X

Thank you for sharing!

Your article was successfully shared with the contacts you provided.
President Bush, stung by the rejection of his first choice, nominated conservative judge Samuel Alito today to replace moderate Justice Sandra Day O’Connor in a bid to reshape the Supreme Court and mollify his political base. “Judge Alito is one of the most accomplished and respected judges in America,” the president said in announcing Alito’s selection. “He’s got a mastery of the law and a deep commitment to justice.” Bush exhorted the Senate to confirm his choice by the end of the year. The choice was likely to spark a political brawl. Unlike the nomination of Harriet Miers, which was derailed Thursday by Bush’s conservative allies, Alito faces opposition from Democrats. “The Senate needs to find out if the man replacing Miers is too radical for the American people,” said Senate Minority Leader Harry Reid, D-Nev. In contrast to Miers, Alito “has more prior judicial experience than any Supreme Court nominee in 70 years,” the president said. So consistently conservative, Alito has been dubbed “Scalito” or “Scalia-lite” by some lawyers because his judicial philosophy invites comparisons to conservative Supreme Court Justice Antonin Scalia. But while Scalia is outspoken and is known to badger lawyers, Alito is polite, reserved and even-tempered. Wasting no time, the White House arranged for Alito to go to the Capitol after the announcement.The schedule called for Senate Majority Leader Bill First to greet him and accompany the nominee to the Capitol Rotunda to go to the coffin of the late civil rights pioneer Rosa Parks. “The Supreme Court is an institution I have long held in reverence,” said the bespectacled judge, a former prosecutor and government attorney who has argued 12 cases before the Supreme Court. “During my 29 years as a public servant, I’ve had an opportunity to view the Supreme Court from a variety of perspectives.” From the bench, Alito has staked out positions supporting restrictions on abortion, such as parental and spousal notification. The White House hopes the choice mends a rift in the Republican Party caused by the failed nomination of Miers, a Bush loyalist, and puts his embattled presidency on a path to political recovery. With the rebuke of Miers, the rising death toll in Iraq, his slow-footed response to Katrina and last Friday’s indictment of top vice presidential aide I. Lewis “Scooter” Libby, Bush’s approval ratings are at the lowest ebb of his presidency. Polls show Democrats and most independents don’t approve of his job performance, leaving the conservative wing of his party the only thing keeping Bush afloat politically. Miers bowed out last Thursday after three weeks of bruising criticism from members of Bush’s own party who argued that the Texas lawyer and loyal Bush confidant had thin credentials on constitutional law and no proven record as a judicial conservative. If he is confirmed by the Senate, Alito would join another Bush pick on the bench, Chief Justice John Roberts. O’Connor, who is retiring, has been a decisive swing vote in a host of affirmative action, abortion, campaign finance, discrimination and death penalty cases. The officials, speaking on condition of anonymity because they were not authorized to preview Bush’s remarks, said Alito was virtually certain from the start to get the nod from the moment Miers backed out. The 55-year-old jurist was Bush’s favorite choice of the judges in the last set of deliberations but he settled instead on someone outside what he calls the “judicial monastery,” the officials said. Bush believes that Alito has not only the right experience and conservative ideology for the job, but also has a temperament suited to building consensus on the court. A former prosecutor, Alito has experience off the bench that factored into Bush’s thinking, the officials said. “The president has made an excellent choice today which reflects his commitment to appoint judges in the mold of Scalia and Thomas,” said Kay Daly, president of the conservative Coalition for a Fair Judiciary. “It’s a pretty predictable move from a politically crippled president,” said Democratic consultant Jim Jordan. “Toss out a judicial extremist to pacify his base and provoke a fight that he hopes changes the subject away from indictments and Iraq and Katrina and a soft economy.” While Alito is expected to win praise from Bush’s allies on the right, Democrats have served notice they will fight it. Reid had warned Sunday that it would “create a lot of problems.” Unlike Miers, who has never been a judge, Alito, a jurist from New Jersey, has been a strong conservative voice on the 3rd U.S. Circuit Court of Appeals since Bush’s father, former President George H.W. Bush, seated him there in 1990. Judicial conservatives praise Alito’s 15 years on the Philadelphia-based court, a tenure that gives him more appellate experience than almost any previous Supreme Court nominee. They say his record shows a commitment to a strict interpretation of the Constitution, ensuring that the separation of powers and checks and balances are respected and enforced. They also contend that Alito has been a powerful voice for the First Amendment’s guarantees of free speech and the free exercise of religion. Liberal groups, on the other hand, note Alito’s moniker and say his nomination raises troubling concerns, especially when it comes to his record on civil rights and reproductive rights. Alito is a frequent dissenter on the 3rd Circuit, one of the most liberal federal appellate benches in the nation. In the early 1990s, Alito was the lone dissenter in Planned Parenthood v. Casey, a case in which the 3rd Circuit struck down a Pennsylvania law that included a provision requiring women seeking abortions to notify their spouses. “The Pennsylvania legislature could have rationally believed that some married women are initially inclined to obtain an abortion without their husbands’ knowledge because of perceived problems — such as economic constraints, future plans or the husbands’ previously expressed opposition — that may be obviated by discussion prior to the abortion,” Alito wrote. He has not been a down-the-line abortion foe. In 2000, Alito joined the majority that found a New Jersey law banning late-term abortions unconstitutional. In his concurring opinion, Alito said the Supreme Court required such a ban to include an exception if the mother’s health was endangered. The case ended up at the Supreme Court where the justices, in a 6-3 decision struck down the spousal notification provision of the law. The late Chief Justice William H. Rehnquist cited Alito’s reasoning in his own dissent. Alito, an Italian-American who grew up in Trenton, N.J., has a resume filled with stepping stones to the high court. He was educated at Princeton University and earned a law degree from Yale University, the president’s alma mater. Copyright 2005 Associated Press. All Rights Reserved. This material may not be published, broadcast, rewritten or redistributed.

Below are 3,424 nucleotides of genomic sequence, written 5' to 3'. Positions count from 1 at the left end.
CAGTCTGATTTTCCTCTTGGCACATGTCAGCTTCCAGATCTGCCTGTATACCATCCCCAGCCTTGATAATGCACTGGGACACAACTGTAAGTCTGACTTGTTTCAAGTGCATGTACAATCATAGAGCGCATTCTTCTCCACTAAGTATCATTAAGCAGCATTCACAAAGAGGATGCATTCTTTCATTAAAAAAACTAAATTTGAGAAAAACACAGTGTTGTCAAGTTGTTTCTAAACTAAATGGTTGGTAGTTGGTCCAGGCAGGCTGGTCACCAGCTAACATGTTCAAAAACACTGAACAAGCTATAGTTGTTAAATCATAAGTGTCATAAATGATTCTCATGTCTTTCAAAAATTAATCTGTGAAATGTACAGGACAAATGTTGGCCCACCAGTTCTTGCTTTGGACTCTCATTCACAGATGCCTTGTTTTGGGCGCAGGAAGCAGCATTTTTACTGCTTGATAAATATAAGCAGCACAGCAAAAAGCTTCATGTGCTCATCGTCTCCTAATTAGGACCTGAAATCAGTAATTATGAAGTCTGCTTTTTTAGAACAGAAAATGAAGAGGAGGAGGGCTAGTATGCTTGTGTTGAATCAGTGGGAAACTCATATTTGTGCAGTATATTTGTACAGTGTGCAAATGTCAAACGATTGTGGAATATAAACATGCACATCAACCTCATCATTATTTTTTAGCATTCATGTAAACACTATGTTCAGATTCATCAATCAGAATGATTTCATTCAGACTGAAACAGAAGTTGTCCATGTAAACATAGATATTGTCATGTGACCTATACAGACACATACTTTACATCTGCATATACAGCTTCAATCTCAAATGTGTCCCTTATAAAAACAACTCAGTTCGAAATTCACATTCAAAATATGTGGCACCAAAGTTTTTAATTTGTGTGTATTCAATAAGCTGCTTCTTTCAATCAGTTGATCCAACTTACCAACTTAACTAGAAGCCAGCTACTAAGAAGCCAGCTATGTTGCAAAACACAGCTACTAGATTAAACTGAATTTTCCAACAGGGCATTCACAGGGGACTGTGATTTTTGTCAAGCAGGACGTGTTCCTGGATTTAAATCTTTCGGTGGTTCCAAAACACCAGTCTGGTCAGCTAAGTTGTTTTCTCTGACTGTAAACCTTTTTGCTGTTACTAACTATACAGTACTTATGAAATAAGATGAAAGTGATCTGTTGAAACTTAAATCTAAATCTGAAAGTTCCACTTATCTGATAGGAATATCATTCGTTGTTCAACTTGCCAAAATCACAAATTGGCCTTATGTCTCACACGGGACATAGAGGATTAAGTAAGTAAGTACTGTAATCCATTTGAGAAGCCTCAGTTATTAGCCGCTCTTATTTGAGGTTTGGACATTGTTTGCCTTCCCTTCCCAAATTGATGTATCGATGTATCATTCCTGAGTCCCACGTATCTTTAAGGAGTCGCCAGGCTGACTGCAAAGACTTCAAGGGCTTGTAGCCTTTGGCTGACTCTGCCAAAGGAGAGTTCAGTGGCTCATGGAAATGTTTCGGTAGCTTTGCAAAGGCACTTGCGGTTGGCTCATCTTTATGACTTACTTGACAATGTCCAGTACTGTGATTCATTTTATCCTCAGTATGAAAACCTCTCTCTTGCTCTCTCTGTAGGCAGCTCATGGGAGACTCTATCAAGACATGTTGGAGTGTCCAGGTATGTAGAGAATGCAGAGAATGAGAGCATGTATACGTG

Want to continue reading?
Become a Free ALM Digital Reader.

Benefits of a Digital Membership:

  • Free access to 1 article* every 30 days
  • Access to the entire ALM network of websites
  • Unlimited access to the ALM suite of newsletters
  • Build custom alerts on any search topic of your choosing
  • Search by a wide range of topics

*May exclude premium content
Already have an account?

 
 

ALM Legal Publication Newsletters

Sign Up Today and Never Miss Another Story.

As part of your digital membership, you can sign up for an unlimited number of a wide range of complimentary newsletters. Visit your My Account page to make your selections. Get the timely legal news and critical analysis you cannot afford to miss. Tailored just for you. In your inbox. Every day.

Copyright © 2021 ALM Media Properties, LLC. All Rights Reserved.